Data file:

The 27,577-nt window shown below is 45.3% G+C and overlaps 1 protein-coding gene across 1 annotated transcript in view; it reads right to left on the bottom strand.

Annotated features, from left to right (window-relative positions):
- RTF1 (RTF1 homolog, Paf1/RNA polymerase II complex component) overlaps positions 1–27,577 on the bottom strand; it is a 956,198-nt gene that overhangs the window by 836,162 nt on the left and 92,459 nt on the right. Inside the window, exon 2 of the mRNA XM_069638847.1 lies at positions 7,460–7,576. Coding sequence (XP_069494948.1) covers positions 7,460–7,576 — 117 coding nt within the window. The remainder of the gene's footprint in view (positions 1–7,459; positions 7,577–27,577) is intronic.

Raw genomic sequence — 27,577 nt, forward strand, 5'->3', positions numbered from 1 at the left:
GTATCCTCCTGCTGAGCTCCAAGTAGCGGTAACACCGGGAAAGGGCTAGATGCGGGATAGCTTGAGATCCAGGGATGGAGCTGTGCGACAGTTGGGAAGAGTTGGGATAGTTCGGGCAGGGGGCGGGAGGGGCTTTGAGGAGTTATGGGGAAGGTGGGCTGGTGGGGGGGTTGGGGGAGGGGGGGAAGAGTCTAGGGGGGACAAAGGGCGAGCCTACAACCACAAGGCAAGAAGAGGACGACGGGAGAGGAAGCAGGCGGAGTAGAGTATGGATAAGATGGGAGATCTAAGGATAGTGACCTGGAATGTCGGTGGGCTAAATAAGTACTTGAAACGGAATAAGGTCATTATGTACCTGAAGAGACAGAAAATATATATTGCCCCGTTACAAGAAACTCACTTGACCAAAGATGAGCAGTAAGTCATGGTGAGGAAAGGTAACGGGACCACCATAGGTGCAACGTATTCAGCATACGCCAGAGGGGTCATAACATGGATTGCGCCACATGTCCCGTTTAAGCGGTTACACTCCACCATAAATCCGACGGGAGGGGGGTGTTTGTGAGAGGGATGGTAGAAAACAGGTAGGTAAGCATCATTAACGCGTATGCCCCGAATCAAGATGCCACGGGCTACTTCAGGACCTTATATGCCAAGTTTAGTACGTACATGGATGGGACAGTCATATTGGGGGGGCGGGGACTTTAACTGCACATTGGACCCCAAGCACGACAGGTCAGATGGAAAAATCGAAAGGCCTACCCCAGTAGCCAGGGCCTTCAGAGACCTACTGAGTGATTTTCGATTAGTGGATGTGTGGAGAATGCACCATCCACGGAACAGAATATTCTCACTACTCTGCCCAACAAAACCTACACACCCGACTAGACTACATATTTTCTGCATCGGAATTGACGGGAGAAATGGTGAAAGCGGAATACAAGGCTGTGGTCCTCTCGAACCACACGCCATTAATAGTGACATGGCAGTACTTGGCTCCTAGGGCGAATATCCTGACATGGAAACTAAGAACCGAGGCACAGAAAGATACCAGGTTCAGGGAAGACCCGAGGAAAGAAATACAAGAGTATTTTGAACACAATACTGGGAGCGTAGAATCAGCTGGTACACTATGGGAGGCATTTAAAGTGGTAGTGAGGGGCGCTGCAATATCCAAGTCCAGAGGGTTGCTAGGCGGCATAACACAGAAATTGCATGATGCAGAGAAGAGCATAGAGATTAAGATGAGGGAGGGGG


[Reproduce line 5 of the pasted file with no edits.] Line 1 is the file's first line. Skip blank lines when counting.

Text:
GTATCCTCCTGCTGAGCTCCAAGTAGCGGTAACACCGGGAAAGGGCTAGATGCGGGATAGCTTGAGATCCAGGGATGGAGCTGTGCGACAGTTGGGAAGAGTTGGGATAGTTCGGGCAGGGGGCGGGAGGGGCTTTGAGGAGTTATGGGGAAGGTGGGCTGGTGGGGGGGTTGGGGGAGGGGGGGAAGAGTCTAGGGGGGACAAAGGGCGAGCCTACAACCACAAGGCAAGAAGAGGACGACGGGAGAGGAAGCAGGCGGAGTAGAGTATGGATAAGATGGGAGATCTAAGGATAGTGACCTGGAATGTCGGTGGGCTAAATAAGTACTTGAAACGGAATAAGGTCATTATGTACCTGAAGAGACAGAAAATATATATTGCCCCGTTACAAGAAACTCACTTGACCAAAGATGAGCAGTAAGTCATGGTGAGGAAAGGTAACGGGACCACCATAGGTGCAACGTATTCAGCATACGCCAGAGGGGTCATAACATGGATTGCGCCACATGTCCCGTTTAAGCGGTTACACTCCACCATAAATCCGACGGGAGGGGGGTGTTTGTGAGAGGGATGGTAGAAAACAGGTAGGTAAGCATCATTAACGCGTATGCCCCGAATCAAGATGCCACGGGCTACTTCAGGACCTTATATGCCAAGTTTAGTACGTACATGGATGGGACAGTCATATTGGGGGGGCGGGGACTTTAACTGCACATTGGACCCCAAGCACGACAGGTCAGATGGAAAAATCGAAAGGCCTACCCCAGTAGCCAGGGCCTTCAGAGACCTACTGAGTGATTTTCGATTAGTGGATGTGTGGAGAATGCACCATCCACGGAACAGAATATTCTCACTACTCTGCCCAACAAAACCTACACACCCGACTAGACTACATATTTTCTGCATCGGAATTGACGGGAGAAATGGTGAAAGCGGAATACAAGGCTGTGGTCCTCTCGAACCACACGCCATTAATAGTGACATGGCAGTACTTGGCTCCTAGGGCGAATATCCTGACATGGAAACTAAGAACCGAGGCACAGAAAGATACCAGGTTCAGGGAAGACCCGAGGAAAGAAATACAAGAGTATTTTGAACACAATACTGGGAGCGTAGAATCAGCTGGTACACTATGGGAGGCATTTAAAGTGGTAGTGAGGGGCGCTGCAATATCCAAGTCCAGAGGGTTGCTAGGCGGCATAACACAGAAATTGCATGATGCAGAGAAGAGCATAGAGATTAAGATGAGGGAGGGGG